Accordingly the plaintiff cannot succeed in this case on the sole ground that he was a rescuer.

The plaintiff as father
Mr Mason next submits that the plaintiff, as the first defendant's father, meets the requirements of each of the control mechanisms applicable to claims by secondary victims, to which I have referred above. Mr Eklund, for the second defendant, the Motor Insurers' Bureau, concedes that on the agreed facts both the first requirement, that there must be close ties of love and affection between the primary and the secondary victims, and the third requirement, that the psychiatric injury must have been caused by direct perception as opposed to hearing about the accident from someone else, appear to be satisfied. He contends, however, that the plaintiff does not satisfy the second requirement, that he must have been present at the accident or its immediate aftermath.

In McLoughlin v O'Brian [1983] 1 AC 410 the plaintiff was held by the House of Lords to have been present at the immediate aftermath of the accident when she attended hospital to see her injured family somewhat over an hour after the accident. In contrast, in Alcock v Chief Constable of South Yorkshire Police [1992] 1 AC 310 Lord Ackner, at p 405, and Lord Jauncey of Tullichettle, at p 424, were both of the opinion that a visit to the mortuary some eight or nine hours after the disaster could not qualify as being within its immediate aftermath. In the present case the plaintiff was at the scene of the accident very shortly after its occurrence, at a time when the first defendant was still trapped in the wreckage and in urgent need of help from the emergency services. The facts of the present case are much stronger than the facts of McLoughlin v O'Brian, both as regards timing and as regards location. I therefore reject Mr Eklund's submission.

I find that the plaintiff meets the requirements of each of the control mechanisms, which govern a claim for psychiatric injury suffered by a secondary victim of an accident.

The plaintiff as rescuer and father

… On analysis, what is said to be the unique feature of the present case is the fact that the plaintiff happens to be a professional rescuer. That feature of the case, adds nothing to the strength of his claim. Lord Hoffmann's observation in the Frost case, at p 510, seems in point:

". . . I have no doubt that most people would regard it as wrong to award compensation for psychiatric injury to the professionals and deny compensation for similar injury to the relatives."….

Duty owed by victim of self-inflicted injuries: the authorities

There is no reported English decision on the question whether a victim of self-inflicted injuries owes a duty of care to a third party not to cause him psychiatric injury. Lord Ackner referred to the issue in Alcock v Chief Constable of South Yorkshire Police [1992] 1 AC 310, 401:

"As yet there is no authority establishing that there is liability on the part of the inured person, his or her estate, for mere psychiatric injury which was sustained by another by reason of shock, as a result of a self-inflicted death, injury or peril of the negligent person, in circumstances where the risk of such psychiatric injury was reasonably foreseeable. On the basis that there must be a limit at some reasonable point to the extent of the duty of care owed to third parties which rests upon everyone in all his actions, Lord Robertson, the Lord Ordinary, in his judgment in the Bourhill case, 1941 SC 395, 399, did not view with favour the suggestion that a negligent window-cleaner who loses his grip and falls from a height, impaling himself on spiked railings, would be liable for the shock-induced psychiatric illness occasioned to a pregnant woman looking out of the window of a house situated on the opposite side of the street."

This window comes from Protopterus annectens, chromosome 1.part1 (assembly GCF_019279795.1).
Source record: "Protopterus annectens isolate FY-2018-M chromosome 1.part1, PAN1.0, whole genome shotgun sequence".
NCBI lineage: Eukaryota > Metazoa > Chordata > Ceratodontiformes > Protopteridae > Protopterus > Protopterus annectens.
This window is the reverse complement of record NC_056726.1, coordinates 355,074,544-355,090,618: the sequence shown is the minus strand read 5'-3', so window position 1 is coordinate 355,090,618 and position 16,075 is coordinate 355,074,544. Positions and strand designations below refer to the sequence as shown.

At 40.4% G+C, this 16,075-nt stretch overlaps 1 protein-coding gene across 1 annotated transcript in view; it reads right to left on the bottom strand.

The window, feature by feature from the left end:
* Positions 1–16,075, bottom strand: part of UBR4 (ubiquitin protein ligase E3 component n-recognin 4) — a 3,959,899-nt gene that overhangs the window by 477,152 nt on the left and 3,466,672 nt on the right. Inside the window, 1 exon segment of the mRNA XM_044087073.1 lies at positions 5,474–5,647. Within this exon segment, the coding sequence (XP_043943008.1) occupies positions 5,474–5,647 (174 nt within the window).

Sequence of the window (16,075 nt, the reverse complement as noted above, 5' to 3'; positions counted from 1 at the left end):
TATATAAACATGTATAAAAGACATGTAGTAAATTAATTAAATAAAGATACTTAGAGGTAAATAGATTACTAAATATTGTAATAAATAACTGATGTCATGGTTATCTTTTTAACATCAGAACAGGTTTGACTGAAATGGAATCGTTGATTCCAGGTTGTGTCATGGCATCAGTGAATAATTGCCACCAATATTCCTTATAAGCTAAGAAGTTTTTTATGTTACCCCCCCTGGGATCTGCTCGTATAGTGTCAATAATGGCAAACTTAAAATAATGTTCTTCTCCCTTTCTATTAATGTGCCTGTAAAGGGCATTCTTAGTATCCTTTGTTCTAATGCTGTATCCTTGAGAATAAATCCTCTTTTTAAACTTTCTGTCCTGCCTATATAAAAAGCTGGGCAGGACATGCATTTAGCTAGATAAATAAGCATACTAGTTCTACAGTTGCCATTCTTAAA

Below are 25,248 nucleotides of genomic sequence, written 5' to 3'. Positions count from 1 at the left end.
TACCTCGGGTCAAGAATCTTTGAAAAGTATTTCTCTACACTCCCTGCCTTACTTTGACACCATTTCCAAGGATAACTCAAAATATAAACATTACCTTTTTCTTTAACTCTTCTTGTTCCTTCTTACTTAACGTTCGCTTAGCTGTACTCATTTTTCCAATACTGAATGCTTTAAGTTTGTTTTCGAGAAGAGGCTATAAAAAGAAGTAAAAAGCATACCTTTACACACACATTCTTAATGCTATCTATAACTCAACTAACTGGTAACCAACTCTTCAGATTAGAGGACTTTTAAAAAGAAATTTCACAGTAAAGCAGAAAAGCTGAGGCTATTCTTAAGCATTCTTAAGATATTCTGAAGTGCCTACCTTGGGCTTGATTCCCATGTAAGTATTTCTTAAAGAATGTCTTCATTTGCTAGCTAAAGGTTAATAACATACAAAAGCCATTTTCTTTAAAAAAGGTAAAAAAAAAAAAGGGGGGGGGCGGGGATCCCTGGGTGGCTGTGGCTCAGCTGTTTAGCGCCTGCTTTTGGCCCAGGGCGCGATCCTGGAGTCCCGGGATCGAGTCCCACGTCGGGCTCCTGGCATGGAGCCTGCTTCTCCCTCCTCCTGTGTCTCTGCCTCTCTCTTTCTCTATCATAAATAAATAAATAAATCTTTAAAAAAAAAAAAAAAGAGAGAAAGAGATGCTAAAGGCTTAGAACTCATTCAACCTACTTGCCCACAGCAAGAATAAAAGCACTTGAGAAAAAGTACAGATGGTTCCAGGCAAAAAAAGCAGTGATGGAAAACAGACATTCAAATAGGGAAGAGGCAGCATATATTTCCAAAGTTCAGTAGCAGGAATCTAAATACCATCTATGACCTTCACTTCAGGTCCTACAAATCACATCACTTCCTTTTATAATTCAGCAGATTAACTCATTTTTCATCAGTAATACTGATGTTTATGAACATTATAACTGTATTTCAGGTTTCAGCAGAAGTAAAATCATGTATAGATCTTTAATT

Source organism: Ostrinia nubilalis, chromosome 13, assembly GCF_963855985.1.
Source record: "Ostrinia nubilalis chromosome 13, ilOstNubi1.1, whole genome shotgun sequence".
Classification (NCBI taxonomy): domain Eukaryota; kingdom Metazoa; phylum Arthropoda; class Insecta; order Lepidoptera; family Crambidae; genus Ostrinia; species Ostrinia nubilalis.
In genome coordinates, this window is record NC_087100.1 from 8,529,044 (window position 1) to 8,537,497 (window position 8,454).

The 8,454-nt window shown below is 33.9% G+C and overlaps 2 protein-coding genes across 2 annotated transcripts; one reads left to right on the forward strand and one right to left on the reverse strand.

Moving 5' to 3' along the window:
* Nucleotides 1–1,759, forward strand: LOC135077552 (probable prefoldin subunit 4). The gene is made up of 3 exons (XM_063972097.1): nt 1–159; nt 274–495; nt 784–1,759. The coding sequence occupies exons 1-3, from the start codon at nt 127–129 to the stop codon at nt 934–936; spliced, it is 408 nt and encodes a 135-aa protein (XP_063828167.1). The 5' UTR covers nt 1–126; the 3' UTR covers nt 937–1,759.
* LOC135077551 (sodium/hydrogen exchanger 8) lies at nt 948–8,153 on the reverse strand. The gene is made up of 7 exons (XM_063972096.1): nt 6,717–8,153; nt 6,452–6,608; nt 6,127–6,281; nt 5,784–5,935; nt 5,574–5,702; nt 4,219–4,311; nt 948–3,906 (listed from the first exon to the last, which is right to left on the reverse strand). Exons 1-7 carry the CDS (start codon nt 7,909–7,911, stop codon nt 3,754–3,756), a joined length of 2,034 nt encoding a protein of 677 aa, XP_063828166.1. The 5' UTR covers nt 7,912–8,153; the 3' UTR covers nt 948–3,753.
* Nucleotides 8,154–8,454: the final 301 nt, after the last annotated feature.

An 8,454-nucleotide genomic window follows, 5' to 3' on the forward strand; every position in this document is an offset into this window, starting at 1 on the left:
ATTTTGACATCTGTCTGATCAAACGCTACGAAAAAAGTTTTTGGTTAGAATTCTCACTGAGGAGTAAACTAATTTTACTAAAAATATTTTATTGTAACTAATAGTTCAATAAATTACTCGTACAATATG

Lord Oliver also considered the question and said, at p 418:

"Whilst not dissenting from the case-by-case approach advocated by Lord Bridge in McLaughlin's case, the ultimate boundaries within which claims for damages in such cases can be entertained must I think depend in the end upon considerations of policy. For example, in his illuminating judgment in Jaensch v Coffey (1984) 155 CLR 549, Deane J expressed the view that no claim could be entertained as a matter of law in a case where the primary victim is the negligent defendant himself and the shock to the plaintiff arises from witnessing the victim's self-inflicted injury. The question does not, fortunately, fall to be determined in the instant case, but I suspect that an English court would be likely to take a similar view. But if that be so, the limitation must be based upon policy rather than upon logic for the suffering and shock of a wife or mother at witnessing the death of her husband or son is just as immediate, just as great and just as foreseeable whether the accident be due to the victim's own or to another's negligence and if the claim is based, as it must be, on the combination of proximity and foreseeability, there is certainly no logical reason why a remedy should be denied in such a case. Indeed, Mr Hytner, for the plaintiffs, has boldly claimed that it should not be. Take, for instance, the case of a mother who suffers shock and psychiatric injury through witnessing the death of her son when he negligently walks in front of an oncoming motor car. If liability is to be denied in such a case such a denial can only be because the policy of the law forbids such a claim, for it is difficult to visualise a greater proximity or a greater degree of foreseeability. Moreover, I can visualise great difficulty arising, if this be the law, where the accident, though not solely caused by the primary victim has been materially contributed to by his negligence. If, for instance, the primary victim is himself 75 per cent responsible for the accident, it would be a curious and wholly unfair situation if the plaintiff were enabled to recover damages for his or her traumatic injury from the person responsible only in a minor degree whilst he in turn remained unable to recover any contribution from the person primarily responsible since the latter's negligence vis-a-vis the plaintiff would not even have been tortious."